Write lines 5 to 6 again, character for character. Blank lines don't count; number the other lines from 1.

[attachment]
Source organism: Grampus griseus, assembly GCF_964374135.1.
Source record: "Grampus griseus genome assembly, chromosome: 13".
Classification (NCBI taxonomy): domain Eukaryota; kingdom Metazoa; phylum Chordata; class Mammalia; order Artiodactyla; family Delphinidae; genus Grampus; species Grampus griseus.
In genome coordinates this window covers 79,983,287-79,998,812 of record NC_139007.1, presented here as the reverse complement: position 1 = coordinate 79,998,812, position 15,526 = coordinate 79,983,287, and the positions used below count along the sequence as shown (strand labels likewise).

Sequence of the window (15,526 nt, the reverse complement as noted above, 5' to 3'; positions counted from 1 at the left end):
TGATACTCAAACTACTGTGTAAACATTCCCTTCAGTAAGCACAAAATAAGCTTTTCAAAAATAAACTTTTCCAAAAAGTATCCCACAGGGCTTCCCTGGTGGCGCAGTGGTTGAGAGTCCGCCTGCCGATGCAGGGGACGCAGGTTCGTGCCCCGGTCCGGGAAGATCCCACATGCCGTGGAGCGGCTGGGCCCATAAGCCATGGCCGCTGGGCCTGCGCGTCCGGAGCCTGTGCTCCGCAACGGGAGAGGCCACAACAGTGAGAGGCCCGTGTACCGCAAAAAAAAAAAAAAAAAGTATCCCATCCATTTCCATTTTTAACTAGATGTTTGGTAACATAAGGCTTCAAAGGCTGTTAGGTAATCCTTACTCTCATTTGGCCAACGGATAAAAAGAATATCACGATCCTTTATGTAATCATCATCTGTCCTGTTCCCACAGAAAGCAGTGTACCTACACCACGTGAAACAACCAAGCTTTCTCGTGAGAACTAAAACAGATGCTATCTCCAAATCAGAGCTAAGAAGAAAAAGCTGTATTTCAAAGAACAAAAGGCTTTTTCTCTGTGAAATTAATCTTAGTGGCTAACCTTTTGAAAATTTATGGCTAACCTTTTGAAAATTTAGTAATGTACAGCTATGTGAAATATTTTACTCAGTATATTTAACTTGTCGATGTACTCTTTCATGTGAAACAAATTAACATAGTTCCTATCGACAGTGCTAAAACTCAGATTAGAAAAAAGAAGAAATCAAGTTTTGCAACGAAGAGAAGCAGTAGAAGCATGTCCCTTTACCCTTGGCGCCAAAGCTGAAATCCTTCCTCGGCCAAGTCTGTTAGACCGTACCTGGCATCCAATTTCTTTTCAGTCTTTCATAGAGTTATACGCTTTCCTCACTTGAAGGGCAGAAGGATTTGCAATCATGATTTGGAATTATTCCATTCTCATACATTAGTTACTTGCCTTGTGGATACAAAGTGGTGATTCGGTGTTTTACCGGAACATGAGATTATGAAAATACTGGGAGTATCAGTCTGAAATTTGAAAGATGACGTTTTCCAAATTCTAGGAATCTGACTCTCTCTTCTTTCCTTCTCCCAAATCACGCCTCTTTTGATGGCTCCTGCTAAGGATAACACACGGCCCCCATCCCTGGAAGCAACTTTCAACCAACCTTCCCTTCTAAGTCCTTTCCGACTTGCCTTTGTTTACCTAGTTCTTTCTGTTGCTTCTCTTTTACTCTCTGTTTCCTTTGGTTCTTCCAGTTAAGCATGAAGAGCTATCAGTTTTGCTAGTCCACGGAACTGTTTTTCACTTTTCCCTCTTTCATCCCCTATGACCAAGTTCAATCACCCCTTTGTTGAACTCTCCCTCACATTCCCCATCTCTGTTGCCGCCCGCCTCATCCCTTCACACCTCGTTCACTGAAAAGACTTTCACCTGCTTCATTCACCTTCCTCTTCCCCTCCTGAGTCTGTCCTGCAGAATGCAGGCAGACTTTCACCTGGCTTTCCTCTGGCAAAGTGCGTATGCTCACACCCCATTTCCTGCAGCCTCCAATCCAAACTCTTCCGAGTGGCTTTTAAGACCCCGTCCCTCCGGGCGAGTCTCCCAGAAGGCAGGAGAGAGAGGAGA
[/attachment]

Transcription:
Sequence of the window (15,526 nt, the reverse complement as noted above, 5' to 3'; positions counted from 1 at the left end):
TGATACTCAAACTACTGTGTAAACATTCCCTTCAGTAAGCACAAAATAAGCTTTTCAAAAATAAACTTTTCCAAAAAGTATCCCACAGGGCTTCCCTGGTGGCGCAGTGGTTGAGAGTCCGCCTGCCGATGCAGGGGACGCAGGTTCGTGCCCCGGTCCGGGAAGATCCCACATGCCGTGGAGCGGCTGGGCCCATAAGCCATGGCCGCTGGGCCTGCGCGTCCGGAGCCTGTGCTCCGCAACGGGAGAGGCCACAACAGTGAGAGGCCCGTGTACCGCAAAAAAAAAAAAAAAAAGTATCCCATCCATTTCCATTTTTAACTAGATGTTTGGTAACATAAGGCTTCAAAGGCTGTTAGGTAATCCTTACTCTCATTTGGCCAACGGATAAAAAGAATATCACGATCCTTTATGTAATCATCATCTGTCCTGTTCCCACAGAAAGCAGTGTACCTACACCACGTGAAACAACCAAGCTTTCTCGTGAGAACTAAAACAGATGCTATCTCCAAATCAGAGCTAAGAAGAAAAAGCTGTATTTCAAAGAACAAAAGGCTTTTTCTCTGTGAAATTAATCTTAGTGGCTAACCTTTTGAAAATTTATGGCTAACCTTTTGAAAATTTAGTAATGTACAGCTATGTGAAATATTTTACTCAGTATATTTAACTTGTCGATGTACTCTTTCATGTGAAACAAATTAACATAGTTCCTATCGACAGTGCTAAAACTCAGATTAGAAAAAAGAAGAAATCAAGTTTTGCAACGAAGAGAAGCAGTAGAAGCATGTCCCTTTACCCTTGGCGCCAAAGCTGAAATCCTTCCTCGGCCAAGTCTGTTAGACCGTACCTGGCATCCAATTTCTTTTCAGTCTTTCATAGAGTTATACGCTTTCCTCACTTGAAGGGCAGAAGGATTTGCAATCATGATTTGGAATTATTCCATTCTCATACATTAGTTACTTGCCTTGTGGATACAAAGTGGTGATTCGGTGTTTTACCGGAACATGAGATTATGAAAATACTGGGAGTATCAGTCTGAAATTTGAAAGATGACGTTTTCCAAATTCTAGGAATCTGACTCTCTCTTCTTTCCTTCTCCCAAATCACGCCTCTTTTGATGGCTCCTGCTAAGGATAACACACGGCCCCCATCCCTGGAAGCAACTTTCAACCAACCTTCCCTTCTAAGTCCTTTCCGACTTGCCTTTGTTTACCTAGTTCTTTCTGTTGCTTCTCTTTTACTCTCTGTTTCCTTTGGTTCTTCCAGTTAAGCATGAAGAGCTATCAGTTTTGCTAGTCCACGGAACTGTTTTTCACTTTTCCCTCTTTCATCCCCTATGACCAAGTTCAATCACCCCTTTGTTGAACTCTCCCTCACATTCCCCATCTCTGTTGCCGCCCGCCTCATCCCTTCACACCTCGTTCACTGAAAAGACTTTCACCTGCTTCATTCACCTTCCTCTTCCCCTCCTGAGTCTGTCCTGCAGAATGCAGGCAGACTTTCACCTGGCTTTCCTCTGGCAAAGTGCGTATGCTCACACCCCATTTCCTGCAGCCTCCAATCCAAACTCTTCCGAGTGGCTTTTAAGACCCCGTCCCTCCGGGCGAGTCTCCCAGAAGGCAGGAGAGAGAGGAGA